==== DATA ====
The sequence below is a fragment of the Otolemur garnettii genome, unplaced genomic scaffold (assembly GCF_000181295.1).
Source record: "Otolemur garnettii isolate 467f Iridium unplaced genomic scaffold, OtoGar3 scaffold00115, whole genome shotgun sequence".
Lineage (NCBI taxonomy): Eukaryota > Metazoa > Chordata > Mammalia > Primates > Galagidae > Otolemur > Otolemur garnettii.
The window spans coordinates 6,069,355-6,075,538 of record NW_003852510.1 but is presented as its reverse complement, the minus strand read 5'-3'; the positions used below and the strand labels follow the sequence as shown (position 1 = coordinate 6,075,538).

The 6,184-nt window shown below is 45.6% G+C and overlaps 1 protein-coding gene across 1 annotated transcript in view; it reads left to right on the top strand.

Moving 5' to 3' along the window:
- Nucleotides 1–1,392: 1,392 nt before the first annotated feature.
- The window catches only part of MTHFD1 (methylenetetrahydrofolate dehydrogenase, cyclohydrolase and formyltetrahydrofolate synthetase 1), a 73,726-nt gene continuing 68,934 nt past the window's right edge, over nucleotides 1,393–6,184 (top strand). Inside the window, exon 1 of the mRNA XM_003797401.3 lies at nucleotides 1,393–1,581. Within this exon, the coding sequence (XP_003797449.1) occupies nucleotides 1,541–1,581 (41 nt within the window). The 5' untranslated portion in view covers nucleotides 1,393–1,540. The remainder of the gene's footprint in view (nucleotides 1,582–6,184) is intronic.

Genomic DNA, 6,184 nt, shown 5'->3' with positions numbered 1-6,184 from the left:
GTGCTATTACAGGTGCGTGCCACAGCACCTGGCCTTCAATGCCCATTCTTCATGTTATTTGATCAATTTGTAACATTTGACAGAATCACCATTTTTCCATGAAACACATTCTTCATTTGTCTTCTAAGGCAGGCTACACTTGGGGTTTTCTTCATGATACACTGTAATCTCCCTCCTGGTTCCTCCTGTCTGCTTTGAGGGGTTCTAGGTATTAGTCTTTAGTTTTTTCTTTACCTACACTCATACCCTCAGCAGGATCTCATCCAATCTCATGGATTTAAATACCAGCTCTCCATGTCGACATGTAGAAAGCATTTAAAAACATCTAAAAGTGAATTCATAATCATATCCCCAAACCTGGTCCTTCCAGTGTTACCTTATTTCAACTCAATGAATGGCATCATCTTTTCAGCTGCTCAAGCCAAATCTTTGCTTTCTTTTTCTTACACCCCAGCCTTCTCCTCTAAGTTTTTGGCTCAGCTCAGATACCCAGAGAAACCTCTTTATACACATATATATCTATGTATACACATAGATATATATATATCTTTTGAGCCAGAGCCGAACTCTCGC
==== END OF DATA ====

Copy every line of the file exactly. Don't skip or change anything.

The sequence below is a fragment of the Otolemur garnettii genome, unplaced genomic scaffold (assembly GCF_000181295.1).
Source record: "Otolemur garnettii isolate 467f Iridium unplaced genomic scaffold, OtoGar3 scaffold00115, whole genome shotgun sequence".
Lineage (NCBI taxonomy): Eukaryota > Metazoa > Chordata > Mammalia > Primates > Galagidae > Otolemur > Otolemur garnettii.
The window spans coordinates 6,069,355-6,075,538 of record NW_003852510.1 but is presented as its reverse complement, the minus strand read 5'-3'; the positions used below and the strand labels follow the sequence as shown (position 1 = coordinate 6,075,538).

The 6,184-nt window shown below is 45.6% G+C and overlaps 1 protein-coding gene across 1 annotated transcript in view; it reads left to right on the top strand.

Moving 5' to 3' along the window:
- Nucleotides 1–1,392: 1,392 nt before the first annotated feature.
- The window catches only part of MTHFD1 (methylenetetrahydrofolate dehydrogenase, cyclohydrolase and formyltetrahydrofolate synthetase 1), a 73,726-nt gene continuing 68,934 nt past the window's right edge, over nucleotides 1,393–6,184 (top strand). Inside the window, exon 1 of the mRNA XM_003797401.3 lies at nucleotides 1,393–1,581. Within this exon, the coding sequence (XP_003797449.1) occupies nucleotides 1,541–1,581 (41 nt within the window). The 5' untranslated portion in view covers nucleotides 1,393–1,540. The remainder of the gene's footprint in view (nucleotides 1,582–6,184) is intronic.

Genomic DNA, 6,184 nt, shown 5'->3' with positions numbered 1-6,184 from the left:
GTGCTATTACAGGTGCGTGCCACAGCACCTGGCCTTCAATGCCCATTCTTCATGTTATTTGATCAATTTGTAACATTTGACAGAATCACCATTTTTCCATGAAACACATTCTTCATTTGTCTTCTAAGGCAGGCTACACTTGGGGTTTTCTTCATGATACACTGTAATCTCCCTCCTGGTTCCTCCTGTCTGCTTTGAGGGGTTCTAGGTATTAGTCTTTAGTTTTTTCTTTACCTACACTCATACCCTCAGCAGGATCTCATCCAATCTCATGGATTTAAATACCAGCTCTCCATGTCGACATGTAGAAAGCATTTAAAAACATCTAAAAGTGAATTCATAATCATATCCCCAAACCTGGTCCTTCCAGTGTTACCTTATTTCAACTCAATGAATGGCATCATCTTTTCAGCTGCTCAAGCCAAATCTTTGCTTTCTTTTTCTTACACCCCAGCCTTCTCCTCTAAGTTTTTGGCTCAGCTCAGATACCCAGAGAAACCTCTTTATACACATATATATCTATGTATACACATAGATATATATATATCTTTTGAGCCAGAGCCGAACTCTCGC